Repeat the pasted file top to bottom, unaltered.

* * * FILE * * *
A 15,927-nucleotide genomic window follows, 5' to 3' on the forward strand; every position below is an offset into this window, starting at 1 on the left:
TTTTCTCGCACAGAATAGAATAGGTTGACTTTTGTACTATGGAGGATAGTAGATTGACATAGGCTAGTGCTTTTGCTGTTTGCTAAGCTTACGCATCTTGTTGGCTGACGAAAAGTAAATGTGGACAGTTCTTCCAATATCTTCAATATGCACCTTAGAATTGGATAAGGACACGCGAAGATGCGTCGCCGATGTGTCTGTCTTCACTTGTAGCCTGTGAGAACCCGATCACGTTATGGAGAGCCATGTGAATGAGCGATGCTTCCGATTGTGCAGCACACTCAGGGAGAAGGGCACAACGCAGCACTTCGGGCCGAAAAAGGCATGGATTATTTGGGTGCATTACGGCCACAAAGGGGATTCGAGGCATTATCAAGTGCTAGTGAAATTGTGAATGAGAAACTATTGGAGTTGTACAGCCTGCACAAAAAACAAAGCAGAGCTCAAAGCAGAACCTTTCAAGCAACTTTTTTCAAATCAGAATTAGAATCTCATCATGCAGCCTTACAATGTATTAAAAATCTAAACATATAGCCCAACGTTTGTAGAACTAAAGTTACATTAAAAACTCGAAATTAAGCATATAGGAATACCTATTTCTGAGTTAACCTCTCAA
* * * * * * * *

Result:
A 15,927-nucleotide genomic window follows, 5' to 3' on the forward strand; every position below is an offset into this window, starting at 1 on the left:
TTTTCTCGCACAGAATAGAATAGGTTGACTTTTGTACTATGGAGGATAGTAGATTGACATAGGCTAGTGCTTTTGCTGTTTGCTAAGCTTACGCATCTTGTTGGCTGACGAAAAGTAAATGTGGACAGTTCTTCCAATATCTTCAATATGCACCTTAGAATTGGATAAGGACACGCGAAGATGCGTCGCCGATGTGTCTGTCTTCACTTGTAGCCTGTGAGAACCCGATCACGTTATGGAGAGCCATGTGAATGAGCGATGCTTCCGATTGTGCAGCACACTCAGGGAGAAGGGCACAACGCAGCACTTCGGGCCGAAAAAGGCATGGATTATTTGGGTGCATTACGGCCACAAAGGGGATTCGAGGCATTATCAAGTGCTAGTGAAATTGTGAATGAGAAACTATTGGAGTTGTACAGCCTGCACAAAAAACAAAGCAGAGCTCAAAGCAGAACCTTTCAAGCAACTTTTTTCAAATCAGAATTAGAATCTCATCATGCAGCCTTACAATGTATTAAAAATCTAAACATATAGCCCAACGTTTGTAGAACTAAAGTTACATTAAAAACTCGAAATTAAGCATATAGGAATACCTATTTCTGAGTTAACCTCTCAA